The three most common words in our household are currently, “I do it!” This phrase is often spoken in an urgent, indignant tone by my two-year-old, who thinks he can do everything. From strapping himself into his car seat to feeding the dogs to pouring milk into his cup, my toddler erroneously assumes he is competent enough to handle every task that comes his way. He gets mad at me if I do something he thinks he can do. He will shut the door to the dryer in protest just so he can be the one to open it again. It’s cute and irritating all at the same time, because clearly there are things he has no business trying to do. Kim John Payne summed up the two-year-old mentality best in his book The Soul of Discipline. He coins two-year-olds “little emperors” and says the following about them: “They are waking up to the world around them, discovering their own willpower and feeling a sense of omnipotence not matched by ability.” So very true. And yet, that’s an uncomfortably accurate description of the attitude of many adults as well, myself included.
Frank Sinatra may have popularized the song “My Way,” but the sentiment is far from unique. The thought of doing things one’s own way appeals to something deep in the core of a human being. I am capable! I am strong! Look what I have done! one thinks with pride. Toddlers and adults alike hate to be told what to do. We’d much rather do things our own way, thank you very much. It’s especially abrasive to think there’s a higher power out there, setting rules and boundaries for us. Through the ages, people have rebelled against this notion, and the Bible is proof of that. There are numerous biblical examples of people taking matters into their own hands, thinking they could solve their own problems or make decisions apart from God. Adam and Eve thought they knew better than God when they decided to take a bite of that fruit. Cain thought he would get rid of his guilt by getting rid of his brother. Sarah thought she’d help God by asking Abraham to bear a child with Hagar. Joseph’s brothers devised their own plan to deal with the sibling rivalry and parental favoritism in their family. David thought he could fix his dilemma with Bathsheba by his own cunning. Each of these people were “feeling a sense of omnipotence not matched by ability.” And the results were disastrous. By doing things “my way,” these people royally messed up their lives.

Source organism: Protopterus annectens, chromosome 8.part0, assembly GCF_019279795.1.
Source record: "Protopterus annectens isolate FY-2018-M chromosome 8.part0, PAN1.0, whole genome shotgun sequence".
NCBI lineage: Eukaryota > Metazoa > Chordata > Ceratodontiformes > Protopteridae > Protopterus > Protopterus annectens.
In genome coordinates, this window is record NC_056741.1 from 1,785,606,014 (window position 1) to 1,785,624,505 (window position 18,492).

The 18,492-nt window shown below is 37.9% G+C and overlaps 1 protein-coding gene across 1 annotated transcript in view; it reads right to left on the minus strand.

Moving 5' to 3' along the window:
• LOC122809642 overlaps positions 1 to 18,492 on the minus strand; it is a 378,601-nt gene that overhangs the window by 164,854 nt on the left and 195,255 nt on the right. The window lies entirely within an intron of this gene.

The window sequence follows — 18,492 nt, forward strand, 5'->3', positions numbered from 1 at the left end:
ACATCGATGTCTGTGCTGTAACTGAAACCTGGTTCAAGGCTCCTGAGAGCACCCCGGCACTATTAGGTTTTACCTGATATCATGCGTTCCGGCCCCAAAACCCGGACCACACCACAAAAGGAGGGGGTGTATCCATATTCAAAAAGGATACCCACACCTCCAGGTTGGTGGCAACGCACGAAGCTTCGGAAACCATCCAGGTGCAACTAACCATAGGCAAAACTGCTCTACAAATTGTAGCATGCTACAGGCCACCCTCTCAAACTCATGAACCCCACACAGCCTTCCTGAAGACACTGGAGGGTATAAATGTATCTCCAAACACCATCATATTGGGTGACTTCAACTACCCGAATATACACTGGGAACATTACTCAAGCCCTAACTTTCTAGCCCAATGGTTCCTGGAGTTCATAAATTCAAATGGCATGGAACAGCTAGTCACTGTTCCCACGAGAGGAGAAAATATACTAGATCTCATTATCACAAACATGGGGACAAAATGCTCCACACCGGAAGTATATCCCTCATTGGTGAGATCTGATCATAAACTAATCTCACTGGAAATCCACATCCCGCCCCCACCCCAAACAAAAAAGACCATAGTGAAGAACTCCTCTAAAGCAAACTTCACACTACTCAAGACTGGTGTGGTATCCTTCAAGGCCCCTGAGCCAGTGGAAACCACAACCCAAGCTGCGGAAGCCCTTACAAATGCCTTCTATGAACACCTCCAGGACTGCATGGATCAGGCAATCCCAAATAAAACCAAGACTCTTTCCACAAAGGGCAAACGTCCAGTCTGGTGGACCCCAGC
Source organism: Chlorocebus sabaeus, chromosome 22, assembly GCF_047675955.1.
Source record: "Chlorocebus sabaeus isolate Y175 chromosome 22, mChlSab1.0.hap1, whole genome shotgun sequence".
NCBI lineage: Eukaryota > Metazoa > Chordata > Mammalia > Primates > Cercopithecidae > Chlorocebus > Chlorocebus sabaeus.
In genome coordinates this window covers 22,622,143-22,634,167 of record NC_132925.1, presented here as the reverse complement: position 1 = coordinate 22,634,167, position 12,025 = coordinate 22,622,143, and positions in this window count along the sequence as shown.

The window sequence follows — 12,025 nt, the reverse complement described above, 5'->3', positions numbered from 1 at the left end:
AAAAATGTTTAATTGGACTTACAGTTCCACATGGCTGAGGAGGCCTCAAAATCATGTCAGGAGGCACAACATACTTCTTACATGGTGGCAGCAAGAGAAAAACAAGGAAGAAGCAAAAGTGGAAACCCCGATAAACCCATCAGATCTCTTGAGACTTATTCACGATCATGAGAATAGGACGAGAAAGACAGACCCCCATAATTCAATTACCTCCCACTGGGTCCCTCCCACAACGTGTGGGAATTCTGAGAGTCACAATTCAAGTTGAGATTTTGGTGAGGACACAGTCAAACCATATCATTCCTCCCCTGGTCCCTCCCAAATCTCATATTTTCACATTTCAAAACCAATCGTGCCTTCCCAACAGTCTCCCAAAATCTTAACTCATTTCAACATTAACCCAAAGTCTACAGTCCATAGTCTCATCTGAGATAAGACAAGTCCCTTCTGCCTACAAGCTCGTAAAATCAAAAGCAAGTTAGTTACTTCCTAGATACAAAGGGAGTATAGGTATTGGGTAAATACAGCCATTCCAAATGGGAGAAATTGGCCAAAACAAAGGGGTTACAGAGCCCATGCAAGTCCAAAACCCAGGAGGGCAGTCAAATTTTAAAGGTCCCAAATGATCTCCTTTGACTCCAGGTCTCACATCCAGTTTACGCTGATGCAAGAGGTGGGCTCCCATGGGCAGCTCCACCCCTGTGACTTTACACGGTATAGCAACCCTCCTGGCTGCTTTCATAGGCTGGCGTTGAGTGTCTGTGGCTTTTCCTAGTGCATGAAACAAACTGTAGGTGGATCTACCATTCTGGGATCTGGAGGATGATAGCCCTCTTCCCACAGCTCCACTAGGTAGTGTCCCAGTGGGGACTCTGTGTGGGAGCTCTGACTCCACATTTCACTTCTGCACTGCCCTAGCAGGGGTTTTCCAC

What are you struggling with in your life? What problem are you trying to fix on your own? Where are you desperately trying to do things your own way, rather than God’s way? Are there commandments you think you can redefine to accommodate a pet sin or cover up another sin, as did David? Are you impatient for God to act and looking to “help” Him out, as Sarah did? Be very careful, for Proverbs 14:12 warns us, “There is a way that seems right to a man, but its end is the way to death.” Yikes. That certainly doesn’t mince words. Rather than taking matters into our own hands, Deuteronomy 8:6 advises us, “You shall keep the commandments of the Lord your God by walking in His ways and by fearing Him” (emphasis added). “Teach me Your way, O Lord, that I may walk in Your truth,” Psalm 86:11 pleads. These verses acknowledge that God’s way is the best and only way. Just as my two-year-old cannot understand why I won’t let him cross the road without holding my hand, so we may not understand our omnipotent God’s rules sometimes. We may think He’s trying to unfairly restrict us, when in actuality, He’s trying to keep us safe.
Recall with me the words of Isaiah 55:8-9: “For my thoughts are not your thoughts, neither are your ways my ways, declares the Lord. For as the heavens are higher than the earth, so are my ways higher than your ways and my thoughts than your thoughts.” God’s ways are so, so much better, and Jesus is proof of that. On our own, we never could have come up with God’s way of salvation. While we were sewing together fig leaves, God was already setting in motion His plan to send His Son to die for our sins. He was already promising Jesus, the Way. Years later, Jesus declares in John 14:6, “I am the way and the truth and the life.” He doesn’t say, “I am a way,” but “the way,” for “there is no other name under heaven given among men by which we must be saved,” as Acts 4:12 reminds us. The meaning is clear. There is no room for “my way” in this. We may feebly protest, “I do it!” But God gently answers, “No, My child, I already did it. And I did it My way.”